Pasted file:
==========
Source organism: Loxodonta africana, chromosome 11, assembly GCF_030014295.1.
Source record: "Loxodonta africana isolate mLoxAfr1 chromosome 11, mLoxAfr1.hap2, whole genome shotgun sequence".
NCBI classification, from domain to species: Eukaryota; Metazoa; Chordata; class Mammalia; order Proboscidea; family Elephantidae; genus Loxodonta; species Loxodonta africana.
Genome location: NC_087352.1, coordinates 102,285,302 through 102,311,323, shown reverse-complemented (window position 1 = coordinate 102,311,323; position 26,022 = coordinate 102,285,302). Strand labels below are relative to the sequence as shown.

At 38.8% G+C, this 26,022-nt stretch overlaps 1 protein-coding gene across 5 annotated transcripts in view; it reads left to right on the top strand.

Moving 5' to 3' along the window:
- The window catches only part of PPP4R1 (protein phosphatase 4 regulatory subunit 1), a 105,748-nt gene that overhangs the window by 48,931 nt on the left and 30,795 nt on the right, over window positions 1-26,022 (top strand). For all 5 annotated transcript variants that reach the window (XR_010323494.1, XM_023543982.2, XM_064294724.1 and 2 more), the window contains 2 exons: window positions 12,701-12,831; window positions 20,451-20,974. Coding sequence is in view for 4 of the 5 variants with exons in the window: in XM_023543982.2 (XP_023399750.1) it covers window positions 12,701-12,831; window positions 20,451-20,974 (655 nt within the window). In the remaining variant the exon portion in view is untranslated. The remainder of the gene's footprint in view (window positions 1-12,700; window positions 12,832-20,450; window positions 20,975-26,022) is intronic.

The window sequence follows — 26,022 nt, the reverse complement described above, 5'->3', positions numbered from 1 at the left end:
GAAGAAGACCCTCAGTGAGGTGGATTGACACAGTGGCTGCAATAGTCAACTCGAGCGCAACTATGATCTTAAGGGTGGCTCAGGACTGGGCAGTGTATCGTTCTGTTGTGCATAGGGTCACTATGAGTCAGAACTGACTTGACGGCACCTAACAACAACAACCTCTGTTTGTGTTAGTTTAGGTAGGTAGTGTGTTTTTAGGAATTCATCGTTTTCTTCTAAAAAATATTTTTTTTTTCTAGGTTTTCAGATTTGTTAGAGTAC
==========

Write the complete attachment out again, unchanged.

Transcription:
Source organism: Loxodonta africana, chromosome 11, assembly GCF_030014295.1.
Source record: "Loxodonta africana isolate mLoxAfr1 chromosome 11, mLoxAfr1.hap2, whole genome shotgun sequence".
NCBI classification, from domain to species: Eukaryota; Metazoa; Chordata; class Mammalia; order Proboscidea; family Elephantidae; genus Loxodonta; species Loxodonta africana.
Genome location: NC_087352.1, coordinates 102,285,302 through 102,311,323, shown reverse-complemented (window position 1 = coordinate 102,311,323; position 26,022 = coordinate 102,285,302). Strand labels below are relative to the sequence as shown.

At 38.8% G+C, this 26,022-nt stretch overlaps 1 protein-coding gene across 5 annotated transcripts in view; it reads left to right on the top strand.

Moving 5' to 3' along the window:
- The window catches only part of PPP4R1 (protein phosphatase 4 regulatory subunit 1), a 105,748-nt gene that overhangs the window by 48,931 nt on the left and 30,795 nt on the right, over window positions 1-26,022 (top strand). For all 5 annotated transcript variants that reach the window (XR_010323494.1, XM_023543982.2, XM_064294724.1 and 2 more), the window contains 2 exons: window positions 12,701-12,831; window positions 20,451-20,974. Coding sequence is in view for 4 of the 5 variants with exons in the window: in XM_023543982.2 (XP_023399750.1) it covers window positions 12,701-12,831; window positions 20,451-20,974 (655 nt within the window). In the remaining variant the exon portion in view is untranslated. The remainder of the gene's footprint in view (window positions 1-12,700; window positions 12,832-20,450; window positions 20,975-26,022) is intronic.

The window sequence follows — 26,022 nt, the reverse complement described above, 5'->3', positions numbered from 1 at the left end:
GAAGAAGACCCTCAGTGAGGTGGATTGACACAGTGGCTGCAATAGTCAACTCGAGCGCAACTATGATCTTAAGGGTGGCTCAGGACTGGGCAGTGTATCGTTCTGTTGTGCATAGGGTCACTATGAGTCAGAACTGACTTGACGGCACCTAACAACAACAACCTCTGTTTGTGTTAGTTTAGGTAGGTAGTGTGTTTTTAGGAATTCATCGTTTTCTTCTAAAAAATATTTTTTTTTTCTAGGTTTTCAGATTTGTTAGAGTAC